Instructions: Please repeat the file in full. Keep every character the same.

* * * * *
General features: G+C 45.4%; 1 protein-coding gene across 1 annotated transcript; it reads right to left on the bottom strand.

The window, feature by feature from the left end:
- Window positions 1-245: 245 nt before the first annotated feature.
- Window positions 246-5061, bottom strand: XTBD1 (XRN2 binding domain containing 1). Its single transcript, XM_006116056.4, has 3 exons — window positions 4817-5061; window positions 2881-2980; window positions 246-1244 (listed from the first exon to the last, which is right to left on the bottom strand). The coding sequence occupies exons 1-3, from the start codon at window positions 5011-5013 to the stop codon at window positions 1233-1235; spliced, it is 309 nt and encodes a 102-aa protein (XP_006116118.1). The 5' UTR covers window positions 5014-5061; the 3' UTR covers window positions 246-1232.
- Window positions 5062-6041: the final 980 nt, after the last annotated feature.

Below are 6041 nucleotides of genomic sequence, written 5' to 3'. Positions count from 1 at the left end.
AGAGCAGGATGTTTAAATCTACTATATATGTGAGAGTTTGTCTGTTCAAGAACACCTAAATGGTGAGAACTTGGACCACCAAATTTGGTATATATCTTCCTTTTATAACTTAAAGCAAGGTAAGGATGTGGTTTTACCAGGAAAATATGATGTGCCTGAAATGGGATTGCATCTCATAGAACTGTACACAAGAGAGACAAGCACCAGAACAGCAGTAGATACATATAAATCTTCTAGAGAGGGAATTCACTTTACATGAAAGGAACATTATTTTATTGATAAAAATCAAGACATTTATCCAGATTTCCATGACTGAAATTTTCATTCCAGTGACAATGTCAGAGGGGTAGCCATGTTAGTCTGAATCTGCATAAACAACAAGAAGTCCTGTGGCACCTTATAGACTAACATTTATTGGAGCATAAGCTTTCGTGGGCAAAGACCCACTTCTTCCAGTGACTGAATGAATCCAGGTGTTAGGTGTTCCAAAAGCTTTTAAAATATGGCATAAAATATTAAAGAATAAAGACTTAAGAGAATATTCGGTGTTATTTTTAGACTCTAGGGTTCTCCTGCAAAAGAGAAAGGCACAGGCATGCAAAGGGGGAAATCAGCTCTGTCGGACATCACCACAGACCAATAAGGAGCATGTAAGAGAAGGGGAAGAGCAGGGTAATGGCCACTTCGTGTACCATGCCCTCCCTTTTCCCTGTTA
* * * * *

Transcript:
General features: G+C 45.4%; 1 protein-coding gene across 1 annotated transcript; it reads right to left on the bottom strand.

The window, feature by feature from the left end:
- Window positions 1-245: 245 nt before the first annotated feature.
- Window positions 246-5061, bottom strand: XTBD1 (XRN2 binding domain containing 1). Its single transcript, XM_006116056.4, has 3 exons — window positions 4817-5061; window positions 2881-2980; window positions 246-1244 (listed from the first exon to the last, which is right to left on the bottom strand). The coding sequence occupies exons 1-3, from the start codon at window positions 5011-5013 to the stop codon at window positions 1233-1235; spliced, it is 309 nt and encodes a 102-aa protein (XP_006116118.1). The 5' UTR covers window positions 5014-5061; the 3' UTR covers window positions 246-1232.
- Window positions 5062-6041: the final 980 nt, after the last annotated feature.

Below are 6041 nucleotides of genomic sequence, written 5' to 3'. Positions count from 1 at the left end.
AGAGCAGGATGTTTAAATCTACTATATATGTGAGAGTTTGTCTGTTCAAGAACACCTAAATGGTGAGAACTTGGACCACCAAATTTGGTATATATCTTCCTTTTATAACTTAAAGCAAGGTAAGGATGTGGTTTTACCAGGAAAATATGATGTGCCTGAAATGGGATTGCATCTCATAGAACTGTACACAAGAGAGACAAGCACCAGAACAGCAGTAGATACATATAAATCTTCTAGAGAGGGAATTCACTTTACATGAAAGGAACATTATTTTATTGATAAAAATCAAGACATTTATCCAGATTTCCATGACTGAAATTTTCATTCCAGTGACAATGTCAGAGGGGTAGCCATGTTAGTCTGAATCTGCATAAACAACAAGAAGTCCTGTGGCACCTTATAGACTAACATTTATTGGAGCATAAGCTTTCGTGGGCAAAGACCCACTTCTTCCAGTGACTGAATGAATCCAGGTGTTAGGTGTTCCAAAAGCTTTTAAAATATGGCATAAAATATTAAAGAATAAAGACTTAAGAGAATATTCGGTGTTATTTTTAGACTCTAGGGTTCTCCTGCAAAAGAGAAAGGCACAGGCATGCAAAGGGGGAAATCAGCTCTGTCGGACATCACCACAGACCAATAAGGAGCATGTAAGAGAAGGGGAAGAGCAGGGTAATGGCCACTTCGTGTACCATGCCCTCCCTTTTCCCTGTTA